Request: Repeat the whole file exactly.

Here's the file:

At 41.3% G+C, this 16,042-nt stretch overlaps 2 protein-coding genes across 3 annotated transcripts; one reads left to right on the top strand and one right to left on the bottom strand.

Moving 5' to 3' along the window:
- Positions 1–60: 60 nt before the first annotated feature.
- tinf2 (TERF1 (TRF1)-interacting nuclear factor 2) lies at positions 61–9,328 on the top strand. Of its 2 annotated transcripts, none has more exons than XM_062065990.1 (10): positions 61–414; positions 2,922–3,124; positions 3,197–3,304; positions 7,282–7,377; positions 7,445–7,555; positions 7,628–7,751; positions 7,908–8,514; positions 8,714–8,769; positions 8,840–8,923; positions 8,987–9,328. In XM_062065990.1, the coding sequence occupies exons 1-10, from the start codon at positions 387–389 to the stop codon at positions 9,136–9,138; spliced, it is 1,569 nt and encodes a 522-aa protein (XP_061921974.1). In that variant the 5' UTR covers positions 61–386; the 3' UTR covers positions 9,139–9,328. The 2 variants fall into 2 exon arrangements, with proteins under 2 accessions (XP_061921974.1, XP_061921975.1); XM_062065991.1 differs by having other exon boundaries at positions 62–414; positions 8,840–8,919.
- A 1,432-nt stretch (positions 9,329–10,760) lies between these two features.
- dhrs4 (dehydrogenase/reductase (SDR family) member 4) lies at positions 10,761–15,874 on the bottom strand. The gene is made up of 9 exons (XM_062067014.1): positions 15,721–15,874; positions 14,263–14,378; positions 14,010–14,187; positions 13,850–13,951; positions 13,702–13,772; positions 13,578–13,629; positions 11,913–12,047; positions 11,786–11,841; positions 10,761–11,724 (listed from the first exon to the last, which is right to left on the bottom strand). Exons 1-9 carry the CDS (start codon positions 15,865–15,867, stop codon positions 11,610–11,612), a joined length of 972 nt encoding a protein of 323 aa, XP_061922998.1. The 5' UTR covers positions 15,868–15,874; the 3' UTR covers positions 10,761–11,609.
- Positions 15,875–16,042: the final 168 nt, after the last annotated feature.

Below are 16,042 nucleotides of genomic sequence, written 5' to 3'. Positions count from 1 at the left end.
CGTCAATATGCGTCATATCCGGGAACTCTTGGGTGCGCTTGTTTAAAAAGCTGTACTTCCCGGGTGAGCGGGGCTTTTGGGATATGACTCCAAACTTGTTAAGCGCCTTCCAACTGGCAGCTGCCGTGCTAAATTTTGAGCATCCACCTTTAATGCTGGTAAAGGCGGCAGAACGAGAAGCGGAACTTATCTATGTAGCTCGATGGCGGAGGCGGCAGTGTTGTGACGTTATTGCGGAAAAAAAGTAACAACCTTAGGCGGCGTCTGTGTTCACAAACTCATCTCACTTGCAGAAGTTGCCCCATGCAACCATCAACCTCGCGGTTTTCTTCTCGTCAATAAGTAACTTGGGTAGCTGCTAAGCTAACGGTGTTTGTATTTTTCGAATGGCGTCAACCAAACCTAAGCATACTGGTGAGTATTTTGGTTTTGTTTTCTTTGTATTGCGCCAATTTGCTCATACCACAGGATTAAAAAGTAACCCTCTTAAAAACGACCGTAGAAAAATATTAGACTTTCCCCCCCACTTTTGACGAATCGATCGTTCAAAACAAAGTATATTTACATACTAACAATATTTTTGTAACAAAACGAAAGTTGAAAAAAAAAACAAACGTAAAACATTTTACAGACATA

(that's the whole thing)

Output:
At 41.3% G+C, this 16,042-nt stretch overlaps 2 protein-coding genes across 3 annotated transcripts; one reads left to right on the top strand and one right to left on the bottom strand.

Moving 5' to 3' along the window:
- Positions 1–60: 60 nt before the first annotated feature.
- tinf2 (TERF1 (TRF1)-interacting nuclear factor 2) lies at positions 61–9,328 on the top strand. Of its 2 annotated transcripts, none has more exons than XM_062065990.1 (10): positions 61–414; positions 2,922–3,124; positions 3,197–3,304; positions 7,282–7,377; positions 7,445–7,555; positions 7,628–7,751; positions 7,908–8,514; positions 8,714–8,769; positions 8,840–8,923; positions 8,987–9,328. In XM_062065990.1, the coding sequence occupies exons 1-10, from the start codon at positions 387–389 to the stop codon at positions 9,136–9,138; spliced, it is 1,569 nt and encodes a 522-aa protein (XP_061921974.1). In that variant the 5' UTR covers positions 61–386; the 3' UTR covers positions 9,139–9,328. The 2 variants fall into 2 exon arrangements, with proteins under 2 accessions (XP_061921974.1, XP_061921975.1); XM_062065991.1 differs by having other exon boundaries at positions 62–414; positions 8,840–8,919.
- A 1,432-nt stretch (positions 9,329–10,760) lies between these two features.
- dhrs4 (dehydrogenase/reductase (SDR family) member 4) lies at positions 10,761–15,874 on the bottom strand. The gene is made up of 9 exons (XM_062067014.1): positions 15,721–15,874; positions 14,263–14,378; positions 14,010–14,187; positions 13,850–13,951; positions 13,702–13,772; positions 13,578–13,629; positions 11,913–12,047; positions 11,786–11,841; positions 10,761–11,724 (listed from the first exon to the last, which is right to left on the bottom strand). Exons 1-9 carry the CDS (start codon positions 15,865–15,867, stop codon positions 11,610–11,612), a joined length of 972 nt encoding a protein of 323 aa, XP_061922998.1. The 5' UTR covers positions 15,868–15,874; the 3' UTR covers positions 10,761–11,609.
- Positions 15,875–16,042: the final 168 nt, after the last annotated feature.

Below are 16,042 nucleotides of genomic sequence, written 5' to 3'. Positions count from 1 at the left end.
CGTCAATATGCGTCATATCCGGGAACTCTTGGGTGCGCTTGTTTAAAAAGCTGTACTTCCCGGGTGAGCGGGGCTTTTGGGATATGACTCCAAACTTGTTAAGCGCCTTCCAACTGGCAGCTGCCGTGCTAAATTTTGAGCATCCACCTTTAATGCTGGTAAAGGCGGCAGAACGAGAAGCGGAACTTATCTATGTAGCTCGATGGCGGAGGCGGCAGTGTTGTGACGTTATTGCGGAAAAAAAGTAACAACCTTAGGCGGCGTCTGTGTTCACAAACTCATCTCACTTGCAGAAGTTGCCCCATGCAACCATCAACCTCGCGGTTTTCTTCTCGTCAATAAGTAACTTGGGTAGCTGCTAAGCTAACGGTGTTTGTATTTTTCGAATGGCGTCAACCAAACCTAAGCATACTGGTGAGTATTTTGGTTTTGTTTTCTTTGTATTGCGCCAATTTGCTCATACCACAGGATTAAAAAGTAACCCTCTTAAAAACGACCGTAGAAAAATATTAGACTTTCCCCCCCACTTTTGACGAATCGATCGTTCAAAACAAAGTATATTTACATACTAACAATATTTTTGTAACAAAACGAAAGTTGAAAAAAAAAACAAACGTAAAACATTTTACAGACATA